Saturday, September 23, 2006

Barry Goldwater and the "Good Old Days" of Political Discourse

I was never a fan of Barry Goldwater, although I found his blunt way of talking rather refreshing. He was the virtual embodiment of conservatism in the middle years of the 20th century. His book, The Conscience of a Conservative, was the bible of conservative thought in the 1960's.

Lyndon Johnson, elevated to office by the assassination of President Kennedy, trounced Goldwater in the 1964 campaign for the Presidency. I was a high school student at the time and mostly remember Goldwater as the guy who was going to lead us into nuclear war because of his "extremism." I remember the famous quote in his acceptance speech at the Republican Convention:

"I would remind you that extremism in the defense of liberty is no vice! And let me remind you also that moderation in the pursuit of justice is no virtue."

He took a huge amount of heat for that one, although I have to admit that the quote actually makes a valid point. Goldwater generated a lot of fears at a time when people were building fallout shelters in their backyards. I remember the short-lived television commercial depicting a little girl innocently pulling petals off a flower as a mushroom cloud explodes in the background.

Now comes an interesting HBO documentary, Mr. Conservative: Goldwater on Goldwater. Produced by his granddaughter, it is a sympathetic depiction of the man, but it also has some important insights into politics then and now. Let me mention two.

The first is the capacity of politicians 40 years ago to mightily disagree with one another in Congressional deliberations and then to go out together, have a drink or dinner, and talk about life and family. There are many examples of this--Hubert Humphrey, Tip O'Neill, Lyndon Johnson. Barry Goldwater was another.

According to the documentary, Goldwater was a good friend of John F. Kennedy. It became apparent at some point that the two of them might very well be running for office on their party tickets. They talked about how they would campaign and apparently agreed to travel the country on the same plane, disembarking to discuss their vast differences on public policy issues, then climbing aboard together as friends enroute to their next stop.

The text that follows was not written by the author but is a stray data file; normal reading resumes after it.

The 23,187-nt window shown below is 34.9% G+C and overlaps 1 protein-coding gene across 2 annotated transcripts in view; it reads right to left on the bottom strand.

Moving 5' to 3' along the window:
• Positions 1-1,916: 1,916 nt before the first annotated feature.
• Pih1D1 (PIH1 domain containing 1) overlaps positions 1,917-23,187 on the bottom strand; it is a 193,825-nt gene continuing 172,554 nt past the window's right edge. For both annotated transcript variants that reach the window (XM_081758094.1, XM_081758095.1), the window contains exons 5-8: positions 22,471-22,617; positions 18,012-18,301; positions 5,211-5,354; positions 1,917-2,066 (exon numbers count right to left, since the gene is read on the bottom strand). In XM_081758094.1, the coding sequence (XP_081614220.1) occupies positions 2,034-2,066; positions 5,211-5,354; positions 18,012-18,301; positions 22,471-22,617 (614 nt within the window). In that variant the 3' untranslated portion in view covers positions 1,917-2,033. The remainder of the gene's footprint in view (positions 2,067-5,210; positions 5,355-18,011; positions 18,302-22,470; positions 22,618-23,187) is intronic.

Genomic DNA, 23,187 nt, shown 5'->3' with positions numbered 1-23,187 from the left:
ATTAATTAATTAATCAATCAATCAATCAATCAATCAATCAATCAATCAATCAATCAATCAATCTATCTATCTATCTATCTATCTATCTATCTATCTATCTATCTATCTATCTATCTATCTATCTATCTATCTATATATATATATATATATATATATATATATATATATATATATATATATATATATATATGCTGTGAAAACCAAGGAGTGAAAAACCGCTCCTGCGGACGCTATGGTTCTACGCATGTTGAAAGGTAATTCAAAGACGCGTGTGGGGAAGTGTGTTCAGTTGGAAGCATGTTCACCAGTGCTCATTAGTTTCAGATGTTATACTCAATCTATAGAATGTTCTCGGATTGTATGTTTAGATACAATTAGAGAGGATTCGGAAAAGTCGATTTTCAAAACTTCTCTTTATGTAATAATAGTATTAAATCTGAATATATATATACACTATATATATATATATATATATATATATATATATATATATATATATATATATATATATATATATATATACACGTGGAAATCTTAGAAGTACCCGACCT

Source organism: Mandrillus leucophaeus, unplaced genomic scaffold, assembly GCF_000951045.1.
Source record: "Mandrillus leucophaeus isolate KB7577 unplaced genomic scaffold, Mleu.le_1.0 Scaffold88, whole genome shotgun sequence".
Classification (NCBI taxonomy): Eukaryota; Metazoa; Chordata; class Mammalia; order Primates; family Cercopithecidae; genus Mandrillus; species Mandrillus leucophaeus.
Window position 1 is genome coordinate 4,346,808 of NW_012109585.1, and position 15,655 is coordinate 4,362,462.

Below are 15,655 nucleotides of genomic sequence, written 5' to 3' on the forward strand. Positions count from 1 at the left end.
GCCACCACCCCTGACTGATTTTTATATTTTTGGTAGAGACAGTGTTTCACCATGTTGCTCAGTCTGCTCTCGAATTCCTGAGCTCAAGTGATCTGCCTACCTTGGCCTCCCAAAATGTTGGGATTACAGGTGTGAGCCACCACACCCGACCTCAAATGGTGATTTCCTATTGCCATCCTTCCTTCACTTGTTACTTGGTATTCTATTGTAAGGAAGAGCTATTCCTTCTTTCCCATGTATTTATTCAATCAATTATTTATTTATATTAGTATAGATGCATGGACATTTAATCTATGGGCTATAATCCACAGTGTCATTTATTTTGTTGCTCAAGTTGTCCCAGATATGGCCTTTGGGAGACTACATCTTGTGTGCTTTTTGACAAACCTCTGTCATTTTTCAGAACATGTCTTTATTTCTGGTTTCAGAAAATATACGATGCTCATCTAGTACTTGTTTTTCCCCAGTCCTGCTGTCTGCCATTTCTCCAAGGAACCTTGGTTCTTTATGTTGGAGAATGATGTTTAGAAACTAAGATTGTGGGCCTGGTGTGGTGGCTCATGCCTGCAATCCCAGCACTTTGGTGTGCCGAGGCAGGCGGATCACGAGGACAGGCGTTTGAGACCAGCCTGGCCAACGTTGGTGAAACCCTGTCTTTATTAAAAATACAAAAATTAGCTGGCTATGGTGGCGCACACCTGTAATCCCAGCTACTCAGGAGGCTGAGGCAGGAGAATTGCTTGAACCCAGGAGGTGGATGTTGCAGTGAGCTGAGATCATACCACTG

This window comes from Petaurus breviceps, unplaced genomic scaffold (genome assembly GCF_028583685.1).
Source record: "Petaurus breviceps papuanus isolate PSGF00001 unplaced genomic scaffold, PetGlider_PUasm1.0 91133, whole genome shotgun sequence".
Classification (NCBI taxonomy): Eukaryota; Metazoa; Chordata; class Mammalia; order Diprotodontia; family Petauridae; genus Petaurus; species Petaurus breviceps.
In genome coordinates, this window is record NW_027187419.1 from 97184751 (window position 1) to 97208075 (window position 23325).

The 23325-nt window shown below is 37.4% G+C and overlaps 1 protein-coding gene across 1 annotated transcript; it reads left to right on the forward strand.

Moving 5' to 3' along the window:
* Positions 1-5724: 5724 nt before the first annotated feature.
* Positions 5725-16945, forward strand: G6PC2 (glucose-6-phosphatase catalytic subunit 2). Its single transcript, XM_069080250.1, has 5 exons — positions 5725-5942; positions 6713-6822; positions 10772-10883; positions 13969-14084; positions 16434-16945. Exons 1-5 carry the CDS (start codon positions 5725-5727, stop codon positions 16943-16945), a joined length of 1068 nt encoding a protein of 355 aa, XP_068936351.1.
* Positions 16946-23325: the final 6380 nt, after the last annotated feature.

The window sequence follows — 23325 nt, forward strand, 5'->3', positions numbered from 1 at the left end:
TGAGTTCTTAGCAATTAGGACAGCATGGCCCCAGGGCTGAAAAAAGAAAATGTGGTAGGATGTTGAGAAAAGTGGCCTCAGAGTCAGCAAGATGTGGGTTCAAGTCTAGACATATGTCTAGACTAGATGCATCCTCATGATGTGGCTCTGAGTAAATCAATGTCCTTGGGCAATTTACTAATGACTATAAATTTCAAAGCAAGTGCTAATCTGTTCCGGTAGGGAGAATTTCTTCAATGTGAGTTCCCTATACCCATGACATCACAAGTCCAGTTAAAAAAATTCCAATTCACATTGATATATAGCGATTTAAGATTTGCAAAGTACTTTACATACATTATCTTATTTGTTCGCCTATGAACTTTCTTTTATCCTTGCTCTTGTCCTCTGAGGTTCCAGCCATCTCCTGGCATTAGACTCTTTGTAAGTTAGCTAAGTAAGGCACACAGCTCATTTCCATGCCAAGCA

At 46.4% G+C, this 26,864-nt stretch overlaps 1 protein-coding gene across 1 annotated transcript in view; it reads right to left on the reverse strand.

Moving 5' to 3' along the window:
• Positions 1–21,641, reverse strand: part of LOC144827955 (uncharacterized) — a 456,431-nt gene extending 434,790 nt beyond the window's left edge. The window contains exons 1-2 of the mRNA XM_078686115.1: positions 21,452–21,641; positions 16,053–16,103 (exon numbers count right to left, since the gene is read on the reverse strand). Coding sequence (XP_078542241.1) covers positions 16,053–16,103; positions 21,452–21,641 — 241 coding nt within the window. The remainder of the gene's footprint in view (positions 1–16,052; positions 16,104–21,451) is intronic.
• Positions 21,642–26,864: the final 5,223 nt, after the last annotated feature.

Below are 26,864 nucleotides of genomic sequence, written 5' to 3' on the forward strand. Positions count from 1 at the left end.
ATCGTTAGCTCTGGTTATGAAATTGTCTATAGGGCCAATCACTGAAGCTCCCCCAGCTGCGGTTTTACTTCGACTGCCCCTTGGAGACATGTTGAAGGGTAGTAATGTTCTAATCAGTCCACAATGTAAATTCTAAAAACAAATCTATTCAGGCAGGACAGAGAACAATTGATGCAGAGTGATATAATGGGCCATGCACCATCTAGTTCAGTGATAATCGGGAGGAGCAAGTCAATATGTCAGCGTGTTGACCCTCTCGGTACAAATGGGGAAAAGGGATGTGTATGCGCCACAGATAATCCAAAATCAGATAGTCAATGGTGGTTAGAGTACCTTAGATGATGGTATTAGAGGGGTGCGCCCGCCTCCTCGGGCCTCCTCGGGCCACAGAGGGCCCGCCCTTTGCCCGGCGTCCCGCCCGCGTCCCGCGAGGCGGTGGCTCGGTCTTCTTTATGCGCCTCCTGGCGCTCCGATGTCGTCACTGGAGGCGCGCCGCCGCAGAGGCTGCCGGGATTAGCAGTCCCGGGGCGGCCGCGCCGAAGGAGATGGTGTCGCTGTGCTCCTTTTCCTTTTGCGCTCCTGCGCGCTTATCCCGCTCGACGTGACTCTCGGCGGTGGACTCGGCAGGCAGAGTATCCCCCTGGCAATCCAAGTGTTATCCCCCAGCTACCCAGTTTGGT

Such a thing would never happen today, and we are the poorer for it. The politics of personal attacks, dirty tricks, and polarization are what we have in place of the spirited but respectful dialogue of another time. Oh them good old days!

The other thing learned from the film is that labels don't fit. Many of Goldwater's positions would be comfortably embraced by today's social liberalism. He had a gay grandson who he supported without qualification. He was appalled by those who tried to insert religious agendas into public policy.

The film is well worth a look. It helps us put perspective on today's political machinations and demagoguery. How we long for a climate where men and women of goodwill are allowed to speak their minds and unburden their hearts without fear that their lives will be stripped bare in the tabloids. The politics of personal destruction distorts and mutes the political discourse this nation needs.

I'm glad Barry Goldwater did not become president. But I am also glad that he brought his ideas into public life and participated in the vigorous but respectful dialogue that our world has a right to expect from those who would lead us.